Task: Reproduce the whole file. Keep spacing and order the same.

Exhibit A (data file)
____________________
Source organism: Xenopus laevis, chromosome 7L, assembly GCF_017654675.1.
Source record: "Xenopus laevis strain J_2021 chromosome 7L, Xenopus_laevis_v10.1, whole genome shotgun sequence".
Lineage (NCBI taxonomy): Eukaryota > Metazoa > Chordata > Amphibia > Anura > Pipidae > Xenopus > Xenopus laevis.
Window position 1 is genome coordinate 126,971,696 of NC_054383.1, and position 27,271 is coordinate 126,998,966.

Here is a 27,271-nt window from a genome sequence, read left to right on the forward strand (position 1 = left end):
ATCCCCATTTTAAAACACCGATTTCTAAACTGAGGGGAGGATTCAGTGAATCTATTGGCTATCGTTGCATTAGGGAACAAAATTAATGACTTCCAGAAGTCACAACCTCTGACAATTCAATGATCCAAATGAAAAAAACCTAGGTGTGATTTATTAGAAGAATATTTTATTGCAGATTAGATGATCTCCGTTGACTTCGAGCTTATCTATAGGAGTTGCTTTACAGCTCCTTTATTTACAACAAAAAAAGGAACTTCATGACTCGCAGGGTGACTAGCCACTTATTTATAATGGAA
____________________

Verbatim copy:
Source organism: Xenopus laevis, chromosome 7L, assembly GCF_017654675.1.
Source record: "Xenopus laevis strain J_2021 chromosome 7L, Xenopus_laevis_v10.1, whole genome shotgun sequence".
Lineage (NCBI taxonomy): Eukaryota > Metazoa > Chordata > Amphibia > Anura > Pipidae > Xenopus > Xenopus laevis.
Window position 1 is genome coordinate 126,971,696 of NC_054383.1, and position 27,271 is coordinate 126,998,966.

Here is a 27,271-nt window from a genome sequence, read left to right on the forward strand (position 1 = left end):
ATCCCCATTTTAAAACACCGATTTCTAAACTGAGGGGAGGATTCAGTGAATCTATTGGCTATCGTTGCATTAGGGAACAAAATTAATGACTTCCAGAAGTCACAACCTCTGACAATTCAATGATCCAAATGAAAAAAACCTAGGTGTGATTTATTAGAAGAATATTTTATTGCAGATTAGATGATCTCCGTTGACTTCGAGCTTATCTATAGGAGTTGCTTTACAGCTCCTTTATTTACAACAAAAAAAGGAACTTCATGACTCGCAGGGTGACTAGCCACTTATTTATAATGGAA